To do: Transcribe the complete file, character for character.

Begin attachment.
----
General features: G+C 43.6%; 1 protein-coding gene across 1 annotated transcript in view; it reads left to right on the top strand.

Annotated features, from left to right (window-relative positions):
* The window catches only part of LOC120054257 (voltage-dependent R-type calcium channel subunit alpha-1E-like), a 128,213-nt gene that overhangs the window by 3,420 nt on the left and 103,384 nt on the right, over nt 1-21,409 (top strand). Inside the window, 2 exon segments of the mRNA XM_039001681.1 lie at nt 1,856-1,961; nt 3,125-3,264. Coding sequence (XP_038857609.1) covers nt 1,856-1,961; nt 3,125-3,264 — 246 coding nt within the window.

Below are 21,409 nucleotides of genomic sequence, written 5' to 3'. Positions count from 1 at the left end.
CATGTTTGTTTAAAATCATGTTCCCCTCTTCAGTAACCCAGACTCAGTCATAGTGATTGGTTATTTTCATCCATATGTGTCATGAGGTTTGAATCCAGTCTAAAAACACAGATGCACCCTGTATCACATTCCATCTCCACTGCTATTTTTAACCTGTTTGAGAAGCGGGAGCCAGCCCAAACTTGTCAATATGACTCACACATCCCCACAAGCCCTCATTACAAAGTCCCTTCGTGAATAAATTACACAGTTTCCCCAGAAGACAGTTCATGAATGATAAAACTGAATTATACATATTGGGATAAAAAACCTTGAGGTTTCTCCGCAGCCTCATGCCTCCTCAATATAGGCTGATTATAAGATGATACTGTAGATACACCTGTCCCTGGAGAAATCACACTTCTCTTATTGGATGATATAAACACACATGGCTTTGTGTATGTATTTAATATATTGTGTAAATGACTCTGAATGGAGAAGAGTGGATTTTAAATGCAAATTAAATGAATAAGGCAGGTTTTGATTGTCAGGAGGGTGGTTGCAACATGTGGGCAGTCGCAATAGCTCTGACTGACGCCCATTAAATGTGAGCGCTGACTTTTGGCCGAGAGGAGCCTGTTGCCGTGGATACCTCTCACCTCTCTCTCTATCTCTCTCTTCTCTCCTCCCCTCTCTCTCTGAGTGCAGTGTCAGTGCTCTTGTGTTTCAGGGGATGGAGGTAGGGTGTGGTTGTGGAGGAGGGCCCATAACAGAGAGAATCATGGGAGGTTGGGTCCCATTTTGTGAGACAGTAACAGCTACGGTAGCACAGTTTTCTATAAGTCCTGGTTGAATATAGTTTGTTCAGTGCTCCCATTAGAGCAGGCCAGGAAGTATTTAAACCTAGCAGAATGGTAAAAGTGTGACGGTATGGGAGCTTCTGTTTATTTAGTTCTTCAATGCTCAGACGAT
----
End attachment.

General features: G+C 43.6%; 1 protein-coding gene across 1 annotated transcript in view; it reads left to right on the top strand.

Annotated features, from left to right (window-relative positions):
* The window catches only part of LOC120054257 (voltage-dependent R-type calcium channel subunit alpha-1E-like), a 128,213-nt gene that overhangs the window by 3,420 nt on the left and 103,384 nt on the right, over nt 1-21,409 (top strand). Inside the window, 2 exon segments of the mRNA XM_039001681.1 lie at nt 1,856-1,961; nt 3,125-3,264. Coding sequence (XP_038857609.1) covers nt 1,856-1,961; nt 3,125-3,264 — 246 coding nt within the window.

Below are 21,409 nucleotides of genomic sequence, written 5' to 3'. Positions count from 1 at the left end.
CATGTTTGTTTAAAATCATGTTCCCCTCTTCAGTAACCCAGACTCAGTCATAGTGATTGGTTATTTTCATCCATATGTGTCATGAGGTTTGAATCCAGTCTAAAAACACAGATGCACCCTGTATCACATTCCATCTCCACTGCTATTTTTAACCTGTTTGAGAAGCGGGAGCCAGCCCAAACTTGTCAATATGACTCACACATCCCCACAAGCCCTCATTACAAAGTCCCTTCGTGAATAAATTACACAGTTTCCCCAGAAGACAGTTCATGAATGATAAAACTGAATTATACATATTGGGATAAAAAACCTTGAGGTTTCTCCGCAGCCTCATGCCTCCTCAATATAGGCTGATTATAAGATGATACTGTAGATACACCTGTCCCTGGAGAAATCACACTTCTCTTATTGGATGATATAAACACACATGGCTTTGTGTATGTATTTAATATATTGTGTAAATGACTCTGAATGGAGAAGAGTGGATTTTAAATGCAAATTAAATGAATAAGGCAGGTTTTGATTGTCAGGAGGGTGGTTGCAACATGTGGGCAGTCGCAATAGCTCTGACTGACGCCCATTAAATGTGAGCGCTGACTTTTGGCCGAGAGGAGCCTGTTGCCGTGGATACCTCTCACCTCTCTCTCTATCTCTCTCTTCTCTCCTCCCCTCTCTCTCTGAGTGCAGTGTCAGTGCTCTTGTGTTTCAGGGGATGGAGGTAGGGTGTGGTTGTGGAGGAGGGCCCATAACAGAGAGAATCATGGGAGGTTGGGTCCCATTTTGTGAGACAGTAACAGCTACGGTAGCACAGTTTTCTATAAGTCCTGGTTGAATATAGTTTGTTCAGTGCTCCCATTAGAGCAGGCCAGGAAGTATTTAAACCTAGCAGAATGGTAAAAGTGTGACGGTATGGGAGCTTCTGTTTATTTAGTTCTTCAATGCTCAGACGAT